blog-static/content/blog/boolean_values.md

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---
title: "How Many Values Does a Boolean Have?"
date: 2020-08-21T23:05:55-07:00
tags: ["Java", "Haskell", "C", "C++"]
favorite: true
---
A friend of mine recently had an interview for a software
engineering position. They later recounted to me the content
of the technical questions that they had been asked. Some had
been pretty standard:
* __"What's the difference between concurrency
and parallelism?"__ -- a reasonable question given that Go was
the company's language of choice.
* __"What's the difference between a method and a function?"__ --
a little more strange, in my opinion, since the difference
is of little _practical_ use.
But then, they recounted a rather interesting question:
> How many values does a bool have?
Innocuous at first, isn't it? Probably a bit simpler, in fact,
than the questions about methods and functions, concurrency
and parallelism. It's plausible that a candidate
has not done much concurrent or parallel programming in their
life, or that they came from a language in which functions
were rare and methods were ubiquitous. It's not plausible,
on the other hand, that a candidate applying to a software
engineering position has not encountered booleans.
If you're genuinely unsure about the answer to the question,
I think there's no reason for me to mess with you. The
simple answer to the question -- as far as I know -- is that a boolean
has two values. They are `true` and `false` in Java, or `True` and `False`
in Haskell, and `1` and `0` in C. A boolean value is either true or false.
So, what's there to think about? There are a few things, _ackshually_.
Let's explore them, starting from the theoretical perspective.
### Types, Values, and Expressions
Boolean, or `bool`, is a type. Broadly speaking, a type
is a property of _something_ that defines what the _something_
means and what you can do with it. That _something_ can be
several things; for our purposes, it can either be an
_expression_ in a programming language (like those in the form `fact(n)`)
or a value in that same programming language (like `5`).
Dealing with values is rather simple. Most languages have finite numbers,
usually with \(2^{32}\) values, which have type `int`,
`i32`, or something in a similar vein. Most languages also have
strings, of which there are as many as you have memory to contain,
and which have the type `string`, `String`, or occasionally
the more confusing `char*`. Most languages also have booleans,
as we discussed above.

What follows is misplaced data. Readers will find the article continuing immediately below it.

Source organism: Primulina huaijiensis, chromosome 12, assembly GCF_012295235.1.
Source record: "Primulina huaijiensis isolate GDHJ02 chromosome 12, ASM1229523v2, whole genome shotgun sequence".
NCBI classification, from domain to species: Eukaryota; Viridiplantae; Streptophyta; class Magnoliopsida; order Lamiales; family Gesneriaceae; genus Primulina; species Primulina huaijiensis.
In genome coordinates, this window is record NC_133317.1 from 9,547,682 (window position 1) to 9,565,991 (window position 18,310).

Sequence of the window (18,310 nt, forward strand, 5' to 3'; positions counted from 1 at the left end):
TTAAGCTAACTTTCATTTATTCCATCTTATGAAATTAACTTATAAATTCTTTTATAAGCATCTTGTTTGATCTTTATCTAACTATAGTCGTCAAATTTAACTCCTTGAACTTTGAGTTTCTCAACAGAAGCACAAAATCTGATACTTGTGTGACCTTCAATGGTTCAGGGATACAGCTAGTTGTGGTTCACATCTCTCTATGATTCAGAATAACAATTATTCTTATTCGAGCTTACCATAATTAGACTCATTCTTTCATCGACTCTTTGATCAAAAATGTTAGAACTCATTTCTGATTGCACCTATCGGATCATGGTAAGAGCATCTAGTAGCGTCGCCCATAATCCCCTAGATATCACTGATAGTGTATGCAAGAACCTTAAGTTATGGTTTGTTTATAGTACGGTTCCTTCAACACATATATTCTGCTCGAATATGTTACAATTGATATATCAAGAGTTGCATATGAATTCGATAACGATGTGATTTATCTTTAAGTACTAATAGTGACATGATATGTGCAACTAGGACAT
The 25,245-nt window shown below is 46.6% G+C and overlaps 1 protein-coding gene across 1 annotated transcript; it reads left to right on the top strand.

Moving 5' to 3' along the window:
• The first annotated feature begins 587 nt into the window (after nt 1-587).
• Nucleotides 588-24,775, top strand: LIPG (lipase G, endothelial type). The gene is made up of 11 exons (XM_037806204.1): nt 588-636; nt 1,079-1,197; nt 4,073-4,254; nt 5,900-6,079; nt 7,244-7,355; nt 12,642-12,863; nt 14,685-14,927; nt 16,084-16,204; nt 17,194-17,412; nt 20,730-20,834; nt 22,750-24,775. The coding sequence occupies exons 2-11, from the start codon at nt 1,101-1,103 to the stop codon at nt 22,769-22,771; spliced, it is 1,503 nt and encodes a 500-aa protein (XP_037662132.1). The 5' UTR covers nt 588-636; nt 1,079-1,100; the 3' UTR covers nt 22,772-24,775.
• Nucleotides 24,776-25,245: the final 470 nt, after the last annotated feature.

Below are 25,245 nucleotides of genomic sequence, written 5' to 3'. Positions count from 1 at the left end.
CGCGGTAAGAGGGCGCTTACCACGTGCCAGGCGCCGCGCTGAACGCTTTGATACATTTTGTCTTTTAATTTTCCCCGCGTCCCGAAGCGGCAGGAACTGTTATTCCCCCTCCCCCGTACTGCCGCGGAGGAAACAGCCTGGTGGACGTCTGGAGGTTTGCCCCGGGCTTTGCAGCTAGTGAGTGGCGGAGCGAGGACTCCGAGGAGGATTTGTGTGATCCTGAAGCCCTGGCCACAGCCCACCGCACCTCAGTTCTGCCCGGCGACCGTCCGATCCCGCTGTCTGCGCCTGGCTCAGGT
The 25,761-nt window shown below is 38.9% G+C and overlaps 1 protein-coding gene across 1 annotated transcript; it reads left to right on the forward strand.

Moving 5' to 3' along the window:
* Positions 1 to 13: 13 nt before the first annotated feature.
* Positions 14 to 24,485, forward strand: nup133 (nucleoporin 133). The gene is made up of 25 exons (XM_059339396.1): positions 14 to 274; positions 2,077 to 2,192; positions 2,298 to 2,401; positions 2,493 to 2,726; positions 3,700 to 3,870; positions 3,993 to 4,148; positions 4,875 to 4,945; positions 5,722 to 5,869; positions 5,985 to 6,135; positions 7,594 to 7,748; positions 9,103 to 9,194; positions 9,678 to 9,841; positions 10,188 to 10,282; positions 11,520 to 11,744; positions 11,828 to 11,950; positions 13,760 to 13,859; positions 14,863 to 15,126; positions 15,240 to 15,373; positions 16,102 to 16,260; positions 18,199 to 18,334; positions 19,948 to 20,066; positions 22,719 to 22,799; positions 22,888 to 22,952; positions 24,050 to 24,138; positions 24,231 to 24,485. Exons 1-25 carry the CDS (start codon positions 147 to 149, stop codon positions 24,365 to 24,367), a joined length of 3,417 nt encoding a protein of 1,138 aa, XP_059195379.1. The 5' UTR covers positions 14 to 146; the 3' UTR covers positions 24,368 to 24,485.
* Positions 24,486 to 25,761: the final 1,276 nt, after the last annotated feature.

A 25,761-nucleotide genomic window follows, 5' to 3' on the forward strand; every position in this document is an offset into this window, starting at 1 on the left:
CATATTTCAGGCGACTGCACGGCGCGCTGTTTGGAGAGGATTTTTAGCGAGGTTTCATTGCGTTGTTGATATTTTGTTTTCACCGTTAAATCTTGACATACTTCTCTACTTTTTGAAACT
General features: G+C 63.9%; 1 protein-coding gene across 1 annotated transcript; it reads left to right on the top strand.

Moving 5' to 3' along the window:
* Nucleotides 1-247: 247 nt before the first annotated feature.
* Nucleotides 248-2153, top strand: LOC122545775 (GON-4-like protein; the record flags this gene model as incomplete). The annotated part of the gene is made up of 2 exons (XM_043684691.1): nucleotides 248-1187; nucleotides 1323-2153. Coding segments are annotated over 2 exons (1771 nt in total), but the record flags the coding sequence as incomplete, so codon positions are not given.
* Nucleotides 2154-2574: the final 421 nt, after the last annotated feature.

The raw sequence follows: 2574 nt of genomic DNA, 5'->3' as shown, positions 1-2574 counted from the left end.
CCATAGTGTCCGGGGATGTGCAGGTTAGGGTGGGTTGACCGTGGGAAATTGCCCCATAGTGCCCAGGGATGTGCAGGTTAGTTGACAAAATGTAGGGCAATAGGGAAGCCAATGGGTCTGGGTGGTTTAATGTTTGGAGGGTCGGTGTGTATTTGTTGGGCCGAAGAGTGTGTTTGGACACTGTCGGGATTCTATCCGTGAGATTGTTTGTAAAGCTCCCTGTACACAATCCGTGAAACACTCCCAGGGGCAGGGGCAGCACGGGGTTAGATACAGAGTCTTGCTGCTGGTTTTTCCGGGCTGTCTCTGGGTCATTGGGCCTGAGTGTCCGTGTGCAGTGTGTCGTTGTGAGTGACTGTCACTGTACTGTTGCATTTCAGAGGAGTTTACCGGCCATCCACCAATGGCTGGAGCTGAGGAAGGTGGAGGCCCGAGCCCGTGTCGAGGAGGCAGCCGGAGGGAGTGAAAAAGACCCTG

The deal with expressions is a more interesting. Presumably
expressions evaluate to values, and the type of an expression
is then the type of values it can yield. Consider the following
snippet in C++:
```C
int square(int x) {
return x * x;
}
```
Here, the expression `x` is known to have type `int` from
the type signature provided by the user. Multiplication
of integers yields an integer, and so the type of `x*x` is also
of type `int`. Since `square(x)` returns `x*x`, it is also
of type `int`. So far, so good.
Okay, how about this:
```C++
int meaningOfLife() {
return meaningOfLife();
}
```
No, wait, doesn't say "stack overflow" just yet. That's no fun.
And anyway, this is technically a tail call, so maybe our
C++ compiler can avoid growing the stack. And indeed,
flicking on the `-O2` flag in this [compiler explorer example](https://godbolt.org/z/9cv4nY),
we can see that no stack growth is necessary: it's just
an infinite loop. But `meaningOfLife` will never return a value. One could say
this computation _diverges_.
Well, if it diverges, just throw the expression out of the window! That's
no `int`! We only want _real_ `int`s!
And here, we can do that. But what about the following:
```C++
inf_int collatz(inf_int x) {
if(x == 1) return 1;
if(x % 2 == 0) return collatz(x/2);
return collatz(x * 3 + 1);
}
```
Notice that I've used the fictitious type
`inf_int` to represent integers that can hold
arbitrarily large integer values, not just the 32-bit ones.
That is important for this example, and I'll explain why shortly.
The code in the example is a simulation of the process described
in the [Collatz conjecture](https://en.wikipedia.org/wiki/Collatz_conjecture).
Given an input number `x`, if the number is even, it's divided in half,
and the process continues with the halved number. If, on the other
hand, the number is odd, it's multiplied by 3, 1 is added to it,
and the process continues with _that_ number. The only way for the
process to terminate is for the computation to reach the value 1.
Why does this matter? Because as of right now, __nobody knows__
whether or not the process terminates for all possible input numbers.
We have a strong hunch that it does; we've checked a __lot__
of numbers and found that the process terminates for them.
This is why 32-bit integers are not truly sufficient for this example;
we know empirically that the function will terminate for them.
But why does _this_ matter? Well, it matters because we don't know
whether or not this function will diverge, and thus, we can't
'throw it out of the window' like we wanted to with `meaningOfLife`!
In general, it's _impossible to tell_ whether or not a program will
terminate; that is the [halting problem](https://en.wikipedia.org/wiki/Halting_problem).
So, what do we do?
It turns out to be convenient -- formally -- to treat the result of a diverging computation
as its own value. This value is usually called 'bottom', and written as \(\bot\).
Since in most programming languages, you can write a nonterminating expression or
function of any type, this 'bottom' is included in _all_ types. So in fact, the
possible values of `unsigned int` are \(\bot, 0, 1, 2, ...\) and so on.
As you may have by now guessed, the same is true for a boolean: we have \(\bot\), `true`, and `false`.
### Haskell and Bottom
You may be thinking:
> Now he's done it; he's gone off the deep end with all that programming language
theory. Tell me, Daniel, where the heck have you ever encountered \(\bot\) in
code? This question was for a software engineering interview, after all!
You're right; I haven't _specifically_ seen the symbol \(\bot\) in my time
programming. But I have frequently used an equivalent notation for the same idea:
`undefined`. In fact, here's a possible definition of `undefined` in Haskell:
```
undefined = undefined
```
Just like `meaningOfLife`, this is a divergent computation! What's more is that